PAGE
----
French troops: We won't go to Afghanistan
Global Research, October 4, 2008
Troops in a military base in France have opposed their deployment to Afghanistan amid dwindling support of French forces being there.
According to French media, troops in the 27th battalion stationed in a southern France military base said on Friday that they were unwilling to go to Afghanistan as part of France's mission in the central Asian country.
The troops' refusal to go to the war-ravaged country comes as 10 French soldiers were killed in Afghanistan in August.
The August ambush is the deadliest ground attack on international forces since the invasion of Afghanistan in 2001 and the heaviest single death toll for the French military since the 1983 bombing of a barracks in Beirut killed 58 French paratroopers.
The Taliban and Former PM Gulbuddin Hekmatyar, who leads Hezb-i-Islami group, separately claimed responsibility for the attack on the French troops amid speculation that they were killed by 'friendly-fire' from NATO planes that had come to help them escape the ambush.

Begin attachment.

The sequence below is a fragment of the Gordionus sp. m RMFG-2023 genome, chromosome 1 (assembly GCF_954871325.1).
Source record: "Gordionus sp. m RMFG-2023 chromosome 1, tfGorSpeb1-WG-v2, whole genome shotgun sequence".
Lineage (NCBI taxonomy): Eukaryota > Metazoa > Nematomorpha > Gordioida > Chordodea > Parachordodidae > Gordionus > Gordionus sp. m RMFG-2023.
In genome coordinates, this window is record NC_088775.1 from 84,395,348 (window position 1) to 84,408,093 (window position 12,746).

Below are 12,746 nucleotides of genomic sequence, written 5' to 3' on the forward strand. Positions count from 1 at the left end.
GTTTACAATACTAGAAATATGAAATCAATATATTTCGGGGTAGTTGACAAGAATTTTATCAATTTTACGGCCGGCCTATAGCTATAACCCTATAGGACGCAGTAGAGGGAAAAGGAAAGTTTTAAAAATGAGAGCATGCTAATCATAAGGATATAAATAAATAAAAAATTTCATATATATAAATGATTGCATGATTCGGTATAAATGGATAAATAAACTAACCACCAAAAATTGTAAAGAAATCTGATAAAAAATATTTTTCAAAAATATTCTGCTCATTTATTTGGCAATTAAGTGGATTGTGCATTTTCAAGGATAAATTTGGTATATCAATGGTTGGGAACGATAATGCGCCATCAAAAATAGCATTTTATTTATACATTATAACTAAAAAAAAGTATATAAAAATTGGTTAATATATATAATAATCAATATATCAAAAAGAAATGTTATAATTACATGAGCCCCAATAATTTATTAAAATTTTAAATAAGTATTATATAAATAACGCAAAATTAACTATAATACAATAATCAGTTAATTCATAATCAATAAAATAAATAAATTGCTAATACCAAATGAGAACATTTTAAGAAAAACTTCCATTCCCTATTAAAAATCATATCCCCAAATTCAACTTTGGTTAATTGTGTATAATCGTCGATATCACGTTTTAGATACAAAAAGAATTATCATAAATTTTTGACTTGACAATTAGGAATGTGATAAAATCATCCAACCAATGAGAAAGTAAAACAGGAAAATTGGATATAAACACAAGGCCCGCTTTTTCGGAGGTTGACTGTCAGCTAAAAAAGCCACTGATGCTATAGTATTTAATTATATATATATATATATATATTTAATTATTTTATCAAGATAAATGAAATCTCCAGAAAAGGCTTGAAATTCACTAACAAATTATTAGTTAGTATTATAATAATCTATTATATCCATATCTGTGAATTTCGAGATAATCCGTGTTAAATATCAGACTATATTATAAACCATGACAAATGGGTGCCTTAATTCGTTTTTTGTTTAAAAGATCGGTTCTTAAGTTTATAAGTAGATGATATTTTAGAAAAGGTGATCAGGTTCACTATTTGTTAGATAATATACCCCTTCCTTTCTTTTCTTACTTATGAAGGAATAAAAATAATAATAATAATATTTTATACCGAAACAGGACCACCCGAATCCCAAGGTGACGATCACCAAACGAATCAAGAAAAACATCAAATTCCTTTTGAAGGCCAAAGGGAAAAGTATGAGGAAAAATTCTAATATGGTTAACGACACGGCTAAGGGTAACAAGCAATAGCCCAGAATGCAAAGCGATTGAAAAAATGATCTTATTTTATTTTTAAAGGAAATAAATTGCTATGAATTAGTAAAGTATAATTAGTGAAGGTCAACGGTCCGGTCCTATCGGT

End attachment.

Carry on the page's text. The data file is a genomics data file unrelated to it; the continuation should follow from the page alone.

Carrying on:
The attack shocked France and sparked fierce debate about the country's presence in Afghanistan. Despite calls to withdraw, French lawmakers have recently approved an extension of the country's involvement in the Afghan conflict.
Despite the fact that 50 percent of the French people oppose the deployment of thousands of troops to Afghanistan, French President Nicolas Sarkozy announced at the last NATO summit in April that he would send an additional 700 French soldiers to fight the Taliban in Afghanistan, bringing the total to about 3,000.
Criticism of Sarkozy's policies increased following the death of the 10 French soldiers. He has also faced severe criticism for being too close to US President George W. Bush's administration.